Fire Ant Facts
- Firstly, Fire Ant serves as the common name for several species of ants in the genus Solenopsis, all of which sting.
- Furthermore, these tiny but surprisingly powerful and dangerous invertebrates often attack small animals and can kill them.
- Most notably, other species of ant just bite and then spray acid on the wound. However, these ants bite only to get a grip and then sting.
- In addition, after biting, the insect then injects a toxic alkaloid venom called solenopsin, causing an extreme burning sensation, hence the name.
Fire Ant Physical Description
Firstly, given that the term Fire Ant applies to several related species, physical characteristics vary somewhat between the different species.
Furthermore, even within the same species, physical differences exist between the three different castes existing within the colony.
In the coloring of the invertebrate, all castes tend to have a copperish-brown head and body, along with a rather darker abdomen.
However, the workers tend to display darker shades and vary in length from a truly diminutive 0.08 – 0.24 in (2 – 6 mm).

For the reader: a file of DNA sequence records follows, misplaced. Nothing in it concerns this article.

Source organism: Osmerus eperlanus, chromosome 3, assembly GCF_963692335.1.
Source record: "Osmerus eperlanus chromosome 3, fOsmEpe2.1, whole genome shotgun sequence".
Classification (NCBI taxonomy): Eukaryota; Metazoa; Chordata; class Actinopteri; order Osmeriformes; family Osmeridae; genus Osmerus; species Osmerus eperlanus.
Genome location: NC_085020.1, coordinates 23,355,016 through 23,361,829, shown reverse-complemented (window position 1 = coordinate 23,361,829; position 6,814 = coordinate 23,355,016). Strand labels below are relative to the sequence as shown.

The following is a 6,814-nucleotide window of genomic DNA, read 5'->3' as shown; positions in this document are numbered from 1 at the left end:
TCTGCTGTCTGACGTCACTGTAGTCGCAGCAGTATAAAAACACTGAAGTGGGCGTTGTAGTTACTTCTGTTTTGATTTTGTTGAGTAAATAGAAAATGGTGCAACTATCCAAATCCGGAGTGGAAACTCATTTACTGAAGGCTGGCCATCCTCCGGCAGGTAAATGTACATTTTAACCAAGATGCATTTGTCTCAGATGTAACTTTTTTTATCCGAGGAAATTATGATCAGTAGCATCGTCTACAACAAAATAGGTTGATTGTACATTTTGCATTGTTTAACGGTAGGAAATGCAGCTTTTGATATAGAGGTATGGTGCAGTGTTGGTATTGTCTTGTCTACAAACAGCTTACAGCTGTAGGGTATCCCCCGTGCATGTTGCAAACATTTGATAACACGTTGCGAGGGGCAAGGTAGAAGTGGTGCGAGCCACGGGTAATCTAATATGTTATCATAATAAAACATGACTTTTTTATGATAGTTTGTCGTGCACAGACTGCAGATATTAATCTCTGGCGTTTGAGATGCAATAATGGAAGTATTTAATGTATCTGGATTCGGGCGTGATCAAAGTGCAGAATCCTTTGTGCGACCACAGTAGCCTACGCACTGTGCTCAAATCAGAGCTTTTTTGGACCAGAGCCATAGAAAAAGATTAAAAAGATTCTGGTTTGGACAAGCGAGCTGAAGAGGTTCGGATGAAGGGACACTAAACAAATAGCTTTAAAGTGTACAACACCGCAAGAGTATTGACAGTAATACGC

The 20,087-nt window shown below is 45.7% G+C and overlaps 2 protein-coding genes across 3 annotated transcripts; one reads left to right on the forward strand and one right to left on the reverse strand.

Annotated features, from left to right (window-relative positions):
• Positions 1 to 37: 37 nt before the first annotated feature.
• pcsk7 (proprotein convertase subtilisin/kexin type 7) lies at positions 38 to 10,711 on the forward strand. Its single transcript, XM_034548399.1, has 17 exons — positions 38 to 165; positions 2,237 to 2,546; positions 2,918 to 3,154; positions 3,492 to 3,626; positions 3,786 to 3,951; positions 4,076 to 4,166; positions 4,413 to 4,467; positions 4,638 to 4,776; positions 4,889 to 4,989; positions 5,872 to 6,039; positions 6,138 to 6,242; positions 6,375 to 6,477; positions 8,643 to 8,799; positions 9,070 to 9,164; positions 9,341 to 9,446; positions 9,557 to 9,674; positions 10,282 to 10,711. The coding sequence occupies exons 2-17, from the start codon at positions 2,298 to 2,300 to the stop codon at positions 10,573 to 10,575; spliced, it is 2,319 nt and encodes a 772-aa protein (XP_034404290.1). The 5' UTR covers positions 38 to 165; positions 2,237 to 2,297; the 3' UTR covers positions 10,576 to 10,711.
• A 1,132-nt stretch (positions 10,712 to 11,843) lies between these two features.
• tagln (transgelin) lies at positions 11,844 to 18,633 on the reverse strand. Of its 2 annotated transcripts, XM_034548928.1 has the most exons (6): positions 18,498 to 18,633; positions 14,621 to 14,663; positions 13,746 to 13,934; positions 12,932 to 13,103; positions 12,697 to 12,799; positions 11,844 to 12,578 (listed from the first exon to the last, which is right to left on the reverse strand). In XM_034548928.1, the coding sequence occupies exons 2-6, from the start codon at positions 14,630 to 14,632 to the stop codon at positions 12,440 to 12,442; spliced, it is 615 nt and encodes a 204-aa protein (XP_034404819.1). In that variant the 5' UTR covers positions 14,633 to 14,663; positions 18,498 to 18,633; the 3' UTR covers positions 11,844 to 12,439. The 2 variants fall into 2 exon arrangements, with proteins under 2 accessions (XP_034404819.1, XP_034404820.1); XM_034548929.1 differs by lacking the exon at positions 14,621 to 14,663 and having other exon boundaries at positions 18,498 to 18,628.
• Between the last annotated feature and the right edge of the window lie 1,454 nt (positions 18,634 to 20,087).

- Kingdom: Animalia
- Phylum: Euarthropoda
- Class: Insecta
- Order: Hymenoptera
- Family: Formicidae
- Genus: Solenopsis
Fire Ant Distribution, Habitat, and Ecology
Although the various forms of Fire Ant evolved as native to regions of South America, many have now spread to widely scattered sections of the globe.
Firstly, small groups of queens or single queens found colonies. Further, even if only one queen survives, within a month or so, the colony can expand to thousands of individuals.
In addition, the typical Fire Ant colony produces large mounds in open areas, where individuals primarily feed on young plants, seeds and sometimes crickets.
These ants also tend to be more aggressive than most indigenous species, thus they have pushed many species out, even possibly into extinction.
Finally, the queens may live as long as 6-7 years. During their lifetimes, these can produce up to 3,500 eggs per day.
That adds up to roughly 9 million eggs produced during a single queen’s lifetime.